• UO Music Video Series: Ariel Pink

    A few weeks ago we went behind the scenes of Ariel Pink’s latest video for “Dayzed Inn Daydreams,” a track off his recently released double album, Pom Pom. Filming took place outside of Los Angeles in Bakersfield, CA, and the video was directed by Grant Singer, a frequent collaborator with both Ariel Pink and Sky Ferreira. Singer brought his incredibly creative eye to two other videos for songs from Pom Pom, “Put Your Number In My Phone,” and “Picture Me Gone,” which are now joined by this video for a trio of videos that are thematically linked together. Read on for more about the video and a chat we had with the video's director, Grant Singer.

    Singer chose a run down grocery store in Bakersfield to shoot the video for “Dayzed Inn Daydreams,” which fit the storyline of the video perfectly due to its drowned out colors and fluorescent lighting. We spent a few hours on set with the crew at the grocery store, arriving just in time to see Ariel Pink make his first cameo in the video. Ariel played a famous musician visiting a quiet, dismal town, having just played there the night before. Joining Ariel in the video was Rick Wilder, a legendary punk rocker from The Mau Mau’s and the Berlin Brats. 

    Wilder plays a washed-up rock star who finds himself working in a supermarket. His character meets Ariel Pink while on a break at work, and during other scenes in the video. The clothes Ariel Pink was wearing in the video were signature to his personal style. Both androgynous and tight-fitting, Ariel sported an all-white denim look with spiked purple platforms. Wilder brought out his best sparkly two piece for several scenes shot at the market, something he totally would’ve worn when performing back in his day. Unlike most music videos, Grant Singer brought his different vision to the shoot for “Dayzed Inn Daydreams,” mixing acted out scenes with regular musical scenes. 

    We were able to chat with the director of the video, Grant Singer, to find out how he got into directing music videos, what projects he is working on, and what his favorite music videos of all time are.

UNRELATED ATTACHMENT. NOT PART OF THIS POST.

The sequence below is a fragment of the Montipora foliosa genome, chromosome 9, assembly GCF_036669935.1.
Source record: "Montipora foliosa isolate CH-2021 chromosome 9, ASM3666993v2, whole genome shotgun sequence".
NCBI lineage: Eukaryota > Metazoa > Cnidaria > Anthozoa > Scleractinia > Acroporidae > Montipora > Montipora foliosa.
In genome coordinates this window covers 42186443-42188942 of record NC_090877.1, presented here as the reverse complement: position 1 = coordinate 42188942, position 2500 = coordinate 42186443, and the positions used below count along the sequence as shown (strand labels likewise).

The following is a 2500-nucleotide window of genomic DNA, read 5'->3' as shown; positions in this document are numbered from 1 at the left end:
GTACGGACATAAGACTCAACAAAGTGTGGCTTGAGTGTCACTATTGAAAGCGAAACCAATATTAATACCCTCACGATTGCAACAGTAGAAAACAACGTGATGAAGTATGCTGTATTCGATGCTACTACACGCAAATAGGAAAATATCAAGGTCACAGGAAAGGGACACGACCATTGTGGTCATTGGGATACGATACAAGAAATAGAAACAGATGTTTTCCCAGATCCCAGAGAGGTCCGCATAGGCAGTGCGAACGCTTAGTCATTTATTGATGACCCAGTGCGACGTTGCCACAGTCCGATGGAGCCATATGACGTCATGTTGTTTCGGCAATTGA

Could you give us a brief background on yourself?
    I’m from Los Angeles—where I currently live. I have a music background. I wanted to score films prior to getting into directing.
    How'd you get into directing music videos?
    I was very good friends with Starred and began making visuals for their music. A few months later Cole asked me to do the first DIIV video and the rest is history.
    What is the process like of planning a music video prior to actually shooting?
    Well, shooting is the fun part. The planning takes a lot of time and preparation so everything goes smoothly. It begins with casting, location scouting, and then into discussions with the DP about lighting and what lenses we’ll use, the manner in which we’ll shoot the scene, and so forth.
    Do you have any frequent creative collaborators?
    For the past year I've been working with the same crew: Frank Mobilio as the DP; Brook Linder and I edit together; Carlos Laszlo for production design; and my colorist Bryan Smaller.
    You created a short film called "IRL". Do you have plans to shoot a feature? Can you tell us about it?
    Yes. It’s about a disappearance.

    What are the big differences between creating a visual story for a song vs. a normal film?
    I think there’s more freedom in a music video in that you can do very bold visual things that may look cool in a video, yet in a film might take the viewer out of the moment.
    Favorite music video of all time?
    It’s a 3-way tie: Aphex Twin "Windowlicker", Nine Inch Nails "Closer", and Marilyn Manson "The Dope Show."
    Favorite film and director?
    The Shining. Stanley Kubrick.
    What film should win at the Oscars this year?
    I’m not sure if it’s nominated, but Gone Girl if it is.
    Do you have any advice for aspiring filmmakers just starting out?
    Be great. It’s not good enough to just be good, you have to be great.

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